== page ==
Sometimes my brother John would show up there. He knew where I was going. Of course, we had always been together before this, and it was not unusual to have him doing whatever I was doing. I did not, however, expect him to hit on Theresa, but that is what he did. He went so far as to try to get her to think I looked like Howdy Doody, the puppet from the children’s show years earlier. I did have the big ears and a goofy grin. However, Theresa told me about it, and I resented it ever after. I don’t think I have forgiven John since. I like him, and miss him, but I never forgot that betrayal. That is what puberty is all about, I guess. New friends push out old friends, especially if the new friends are female.
I was also still in the Boy Scouts back then, although both John and I had switched to the older, more sophisticated Explorer wing. As explorers, we would do things like visit a Nuclear Power plant or an aircraft carrier, fly in a small plane, or run the Boy Scout encampments. At one such encampment, we played poker long after the younger boys were put to bed. We had a lantern and could stay up, since we were basically in charge. No lights for the younger Scouts, and we enforced that. One of the other Explorer Scouts produced a bottle of Thunderbird (a bottle of the cheap whiskey was embedded in a post at the entrance to Camp Thunderbird). I didn’t want any, but it sure made me feel older to be part of such a group. One time, they had a party at one scout’s house. I decided to take Theresa. We’d been to another dance, this one at my high school, but didn’t date regularly. When I went to pick her up, her dad had warned me not to come home late, or he’d be waiting for me with a shotgun. That was a scary thought. We still hadn’t made out – but this was going to be the ideal chance. We danced to Louie, Louie, and other rock ‘n’ roll songs of the time. The song was reported to have hidden meanings, and even deliberately-slurred profanity. (The song was banned on many radio stations and in many places in the United States, including Indiana, where it was personally prohibited by the Governor. The FBI became involved in the controversy but concluded a 31-month investigation with a report that they were “unable to interpret any of the wording in the record.”)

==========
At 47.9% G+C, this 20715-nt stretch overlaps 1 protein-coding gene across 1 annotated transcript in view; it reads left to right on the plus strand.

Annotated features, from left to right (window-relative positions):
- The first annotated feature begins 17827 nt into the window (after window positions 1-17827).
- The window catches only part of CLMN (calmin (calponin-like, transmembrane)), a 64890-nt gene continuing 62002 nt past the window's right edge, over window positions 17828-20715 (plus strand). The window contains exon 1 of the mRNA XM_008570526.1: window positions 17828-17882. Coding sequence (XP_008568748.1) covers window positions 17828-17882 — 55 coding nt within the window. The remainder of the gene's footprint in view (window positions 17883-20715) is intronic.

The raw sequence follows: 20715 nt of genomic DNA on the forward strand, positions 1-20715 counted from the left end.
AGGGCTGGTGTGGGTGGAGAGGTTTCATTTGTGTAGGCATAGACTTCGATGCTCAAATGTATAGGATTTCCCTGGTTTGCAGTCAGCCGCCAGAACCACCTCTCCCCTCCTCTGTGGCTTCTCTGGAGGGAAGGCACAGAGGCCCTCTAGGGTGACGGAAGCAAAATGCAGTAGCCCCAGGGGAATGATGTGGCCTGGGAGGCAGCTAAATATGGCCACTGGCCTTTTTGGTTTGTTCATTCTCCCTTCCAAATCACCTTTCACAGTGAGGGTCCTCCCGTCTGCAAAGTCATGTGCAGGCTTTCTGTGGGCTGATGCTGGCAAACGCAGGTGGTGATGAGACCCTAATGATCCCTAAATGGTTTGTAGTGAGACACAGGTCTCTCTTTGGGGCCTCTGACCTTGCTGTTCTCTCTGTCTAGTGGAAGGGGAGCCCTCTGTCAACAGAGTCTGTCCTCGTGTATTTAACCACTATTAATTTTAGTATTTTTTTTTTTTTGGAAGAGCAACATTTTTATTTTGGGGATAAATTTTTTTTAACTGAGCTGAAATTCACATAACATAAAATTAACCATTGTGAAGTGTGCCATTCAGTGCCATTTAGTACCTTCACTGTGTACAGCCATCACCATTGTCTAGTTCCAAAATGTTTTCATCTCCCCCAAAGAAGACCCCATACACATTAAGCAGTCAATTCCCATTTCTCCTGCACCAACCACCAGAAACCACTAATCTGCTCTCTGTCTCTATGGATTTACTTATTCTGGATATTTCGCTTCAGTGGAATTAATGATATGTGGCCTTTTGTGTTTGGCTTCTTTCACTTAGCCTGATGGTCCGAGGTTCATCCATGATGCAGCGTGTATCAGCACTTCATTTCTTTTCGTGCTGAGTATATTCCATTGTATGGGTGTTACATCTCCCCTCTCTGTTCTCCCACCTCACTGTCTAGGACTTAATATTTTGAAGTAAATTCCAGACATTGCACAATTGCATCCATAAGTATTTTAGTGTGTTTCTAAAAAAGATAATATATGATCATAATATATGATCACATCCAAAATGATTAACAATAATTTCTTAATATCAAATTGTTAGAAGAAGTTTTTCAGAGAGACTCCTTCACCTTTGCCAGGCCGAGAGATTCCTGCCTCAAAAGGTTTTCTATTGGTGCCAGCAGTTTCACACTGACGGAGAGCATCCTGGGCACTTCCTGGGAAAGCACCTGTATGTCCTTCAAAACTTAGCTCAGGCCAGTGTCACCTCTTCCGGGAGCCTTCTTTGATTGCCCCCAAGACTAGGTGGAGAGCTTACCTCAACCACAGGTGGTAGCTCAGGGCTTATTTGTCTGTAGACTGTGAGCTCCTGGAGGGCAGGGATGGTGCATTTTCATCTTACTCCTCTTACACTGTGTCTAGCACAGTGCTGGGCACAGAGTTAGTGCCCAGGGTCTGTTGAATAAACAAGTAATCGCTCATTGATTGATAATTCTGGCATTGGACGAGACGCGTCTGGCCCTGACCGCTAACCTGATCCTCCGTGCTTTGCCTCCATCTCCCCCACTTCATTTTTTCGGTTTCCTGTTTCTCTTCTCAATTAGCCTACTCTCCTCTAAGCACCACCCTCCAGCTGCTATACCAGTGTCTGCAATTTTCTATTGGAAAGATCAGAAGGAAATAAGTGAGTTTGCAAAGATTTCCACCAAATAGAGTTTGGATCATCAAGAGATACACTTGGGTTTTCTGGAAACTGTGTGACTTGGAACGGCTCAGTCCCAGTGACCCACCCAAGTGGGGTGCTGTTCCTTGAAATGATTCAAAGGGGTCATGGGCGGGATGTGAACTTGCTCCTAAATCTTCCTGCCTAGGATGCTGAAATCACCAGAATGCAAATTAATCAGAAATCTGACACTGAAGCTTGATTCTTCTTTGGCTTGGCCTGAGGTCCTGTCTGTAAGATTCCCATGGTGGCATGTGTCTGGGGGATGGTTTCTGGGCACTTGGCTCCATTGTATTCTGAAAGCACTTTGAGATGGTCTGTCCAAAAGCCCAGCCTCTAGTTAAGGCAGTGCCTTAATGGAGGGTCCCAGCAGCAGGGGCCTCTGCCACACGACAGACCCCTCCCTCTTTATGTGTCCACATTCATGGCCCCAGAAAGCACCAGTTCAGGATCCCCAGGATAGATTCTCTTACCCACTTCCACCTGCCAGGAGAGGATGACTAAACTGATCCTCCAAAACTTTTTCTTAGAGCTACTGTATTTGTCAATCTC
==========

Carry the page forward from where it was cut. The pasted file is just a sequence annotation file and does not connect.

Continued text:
During the party that night, Theresa disappeared. I was crushed. There were boys and girls going off together, and I’d seen her with Louis, whose house this was. Louis was a weird one, claiming to have an incurable disease that would kill him in a few years. I never found out if it was true, but he used it to impress girls that he was dying and accelerate the ‘game’ from base to base. I could have killed him when I saw him return from another part of the house with Theresa, with her hair and makeup messed up, but I was mad at her. I couldn’t believe she’d go off with Mr. Sleezy after the way we’d danced close and almost made out. It was very late by then, so I called my dad to pick us up to get Theresa home. She avoided my eyes, but I thought she’d been drinking. Her dad was at the door, but he didn’t say anything. I didn’t call her or go over after that. Maybe John did. I probably told him about it, or he heard from one of the other boys. He was the type to tell my mom, who would have called her cousin. Theresa actually called me. She apologized, but it sounded like a forced apology. I didn’t buy it. Never saw her again. I heard, not long after, that she had run off to Texas with an older guy. Years later, I heard she’d moved back to Maryland and had a horse farm.